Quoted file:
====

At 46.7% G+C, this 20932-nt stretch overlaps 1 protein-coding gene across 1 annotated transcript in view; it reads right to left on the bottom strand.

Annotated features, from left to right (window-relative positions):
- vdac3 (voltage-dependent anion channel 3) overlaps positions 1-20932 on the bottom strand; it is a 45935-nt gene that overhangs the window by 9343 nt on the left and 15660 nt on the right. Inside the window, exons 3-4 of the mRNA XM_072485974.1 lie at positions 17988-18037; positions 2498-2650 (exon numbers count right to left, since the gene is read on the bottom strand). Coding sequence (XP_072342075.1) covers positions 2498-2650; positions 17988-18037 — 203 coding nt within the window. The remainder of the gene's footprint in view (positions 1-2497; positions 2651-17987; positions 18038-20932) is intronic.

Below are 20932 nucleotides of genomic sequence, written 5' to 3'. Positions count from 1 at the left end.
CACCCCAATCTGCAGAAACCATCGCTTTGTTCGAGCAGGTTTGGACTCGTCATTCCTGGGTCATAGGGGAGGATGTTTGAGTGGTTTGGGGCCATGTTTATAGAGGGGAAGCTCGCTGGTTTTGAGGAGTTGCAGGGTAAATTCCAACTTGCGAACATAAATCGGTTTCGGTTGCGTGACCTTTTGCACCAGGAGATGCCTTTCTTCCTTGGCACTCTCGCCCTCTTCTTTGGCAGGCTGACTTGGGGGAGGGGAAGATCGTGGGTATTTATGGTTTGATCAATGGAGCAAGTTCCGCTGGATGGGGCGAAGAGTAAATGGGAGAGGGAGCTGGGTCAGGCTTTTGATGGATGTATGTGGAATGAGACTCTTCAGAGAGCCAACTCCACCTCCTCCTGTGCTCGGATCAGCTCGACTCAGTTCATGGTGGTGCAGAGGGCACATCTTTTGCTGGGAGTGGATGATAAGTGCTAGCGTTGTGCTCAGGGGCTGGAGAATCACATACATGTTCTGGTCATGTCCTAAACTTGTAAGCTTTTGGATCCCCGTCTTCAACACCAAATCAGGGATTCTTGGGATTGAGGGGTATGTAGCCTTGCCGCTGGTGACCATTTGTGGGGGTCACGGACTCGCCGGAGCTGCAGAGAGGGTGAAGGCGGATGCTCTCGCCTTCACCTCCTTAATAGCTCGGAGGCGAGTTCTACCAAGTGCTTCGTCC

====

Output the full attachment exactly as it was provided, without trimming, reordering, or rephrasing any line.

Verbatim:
At 46.7% G+C, this 20932-nt stretch overlaps 1 protein-coding gene across 1 annotated transcript in view; it reads right to left on the bottom strand.

Annotated features, from left to right (window-relative positions):
- vdac3 (voltage-dependent anion channel 3) overlaps positions 1-20932 on the bottom strand; it is a 45935-nt gene that overhangs the window by 9343 nt on the left and 15660 nt on the right. Inside the window, exons 3-4 of the mRNA XM_072485974.1 lie at positions 17988-18037; positions 2498-2650 (exon numbers count right to left, since the gene is read on the bottom strand). Coding sequence (XP_072342075.1) covers positions 2498-2650; positions 17988-18037 — 203 coding nt within the window. The remainder of the gene's footprint in view (positions 1-2497; positions 2651-17987; positions 18038-20932) is intronic.

Below are 20932 nucleotides of genomic sequence, written 5' to 3'. Positions count from 1 at the left end.
CACCCCAATCTGCAGAAACCATCGCTTTGTTCGAGCAGGTTTGGACTCGTCATTCCTGGGTCATAGGGGAGGATGTTTGAGTGGTTTGGGGCCATGTTTATAGAGGGGAAGCTCGCTGGTTTTGAGGAGTTGCAGGGTAAATTCCAACTTGCGAACATAAATCGGTTTCGGTTGCGTGACCTTTTGCACCAGGAGATGCCTTTCTTCCTTGGCACTCTCGCCCTCTTCTTTGGCAGGCTGACTTGGGGGAGGGGAAGATCGTGGGTATTTATGGTTTGATCAATGGAGCAAGTTCCGCTGGATGGGGCGAAGAGTAAATGGGAGAGGGAGCTGGGTCAGGCTTTTGATGGATGTATGTGGAATGAGACTCTTCAGAGAGCCAACTCCACCTCCTCCTGTGCTCGGATCAGCTCGACTCAGTTCATGGTGGTGCAGAGGGCACATCTTTTGCTGGGAGTGGATGATAAGTGCTAGCGTTGTGCTCAGGGGCTGGAGAATCACATACATGTTCTGGTCATGTCCTAAACTTGTAAGCTTTTGGATCCCCGTCTTCAACACCAAATCAGGGATTCTTGGGATTGAGGGGTATGTAGCCTTGCCGCTGGTGACCATTTGTGGGGGTCACGGACTCGCCGGAGCTGCAGAGAGGGTGAAGGCGGATGCTCTCGCCTTCACCTCCTTAATAGCTCGGAGGCGAGTTCTACCAAGTGCTTCGTCC